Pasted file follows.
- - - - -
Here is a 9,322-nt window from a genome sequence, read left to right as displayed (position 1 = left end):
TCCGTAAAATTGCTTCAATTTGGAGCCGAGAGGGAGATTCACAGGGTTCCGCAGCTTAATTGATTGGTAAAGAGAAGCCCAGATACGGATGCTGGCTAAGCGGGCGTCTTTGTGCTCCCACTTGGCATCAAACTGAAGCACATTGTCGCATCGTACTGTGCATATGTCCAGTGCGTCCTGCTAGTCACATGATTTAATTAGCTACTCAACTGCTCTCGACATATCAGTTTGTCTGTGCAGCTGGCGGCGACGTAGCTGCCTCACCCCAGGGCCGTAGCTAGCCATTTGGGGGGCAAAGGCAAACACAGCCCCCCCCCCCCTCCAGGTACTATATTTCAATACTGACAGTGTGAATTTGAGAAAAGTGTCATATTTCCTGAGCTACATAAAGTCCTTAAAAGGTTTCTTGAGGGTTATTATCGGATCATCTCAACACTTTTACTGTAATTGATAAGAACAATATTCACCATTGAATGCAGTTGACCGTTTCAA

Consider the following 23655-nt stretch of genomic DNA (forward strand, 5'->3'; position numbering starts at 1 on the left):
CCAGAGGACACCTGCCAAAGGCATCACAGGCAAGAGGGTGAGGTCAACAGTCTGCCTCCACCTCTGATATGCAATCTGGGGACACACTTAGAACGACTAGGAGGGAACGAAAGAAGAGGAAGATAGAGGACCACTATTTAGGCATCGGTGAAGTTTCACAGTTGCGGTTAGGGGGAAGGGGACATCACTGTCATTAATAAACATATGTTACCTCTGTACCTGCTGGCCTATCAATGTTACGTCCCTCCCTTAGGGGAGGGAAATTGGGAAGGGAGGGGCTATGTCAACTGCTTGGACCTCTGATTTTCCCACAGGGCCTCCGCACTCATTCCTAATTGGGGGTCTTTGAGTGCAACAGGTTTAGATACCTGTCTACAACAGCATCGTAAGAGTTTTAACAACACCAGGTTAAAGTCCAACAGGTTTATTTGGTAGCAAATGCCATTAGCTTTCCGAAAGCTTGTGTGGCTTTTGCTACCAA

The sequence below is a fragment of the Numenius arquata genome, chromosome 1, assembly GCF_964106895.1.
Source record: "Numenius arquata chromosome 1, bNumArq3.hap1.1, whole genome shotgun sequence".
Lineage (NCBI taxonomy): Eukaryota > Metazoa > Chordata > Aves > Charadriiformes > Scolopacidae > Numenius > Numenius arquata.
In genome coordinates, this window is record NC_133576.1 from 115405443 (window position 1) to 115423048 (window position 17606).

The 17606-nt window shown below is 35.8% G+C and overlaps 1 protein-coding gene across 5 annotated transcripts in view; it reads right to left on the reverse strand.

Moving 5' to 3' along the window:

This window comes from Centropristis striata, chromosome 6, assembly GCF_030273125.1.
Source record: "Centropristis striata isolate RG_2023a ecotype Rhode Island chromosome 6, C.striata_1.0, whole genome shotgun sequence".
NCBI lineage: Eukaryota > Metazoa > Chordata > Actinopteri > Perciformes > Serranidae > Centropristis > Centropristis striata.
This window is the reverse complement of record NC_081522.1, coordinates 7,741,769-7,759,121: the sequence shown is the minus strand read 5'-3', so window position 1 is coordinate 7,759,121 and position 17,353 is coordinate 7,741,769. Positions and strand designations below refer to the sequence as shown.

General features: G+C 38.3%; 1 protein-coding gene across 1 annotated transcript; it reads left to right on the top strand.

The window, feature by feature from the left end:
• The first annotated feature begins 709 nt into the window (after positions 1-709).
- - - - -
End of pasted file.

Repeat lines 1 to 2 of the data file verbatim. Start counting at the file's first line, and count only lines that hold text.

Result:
Here is a 9,322-nt window from a genome sequence, read left to right as displayed (position 1 = left end):
TCCGTAAAATTGCTTCAATTTGGAGCCGAGAGGGAGATTCACAGGGTTCCGCAGCTTAATTGATTGGTAAAGAGAAGCCCAGATACGGATGCTGGCTAAGCGGGCGTCTTTGTGCTCCCACTTGGCATCAAACTGAAGCACATTGTCGCATCGTACTGTGCATATGTCCAGTGCGTCCTGCTAGTCACATGATTTAATTAGCTACTCAACTGCTCTCGACATATCAGTTTGTCTGTGCAGCTGGCGGCGACGTAGCTGCCTCACCCCAGGGCCGTAGCTAGCCATTTGGGGGGCAAAGGCAAACACAGCCCCCCCCCCCCTCCAGGTACTATATTTCAATACTGACAGTGTGAATTTGAGAAAAGTGTCATATTTCCTGAGCTACATAAAGTCCTTAAAAGGTTTCTTGAGGGTTATTATCGGATCATCTCAACACTTTTACTGTAATTGATAAGAACAATATTCACCATTGAATGCAGTTGACCGTTTCAA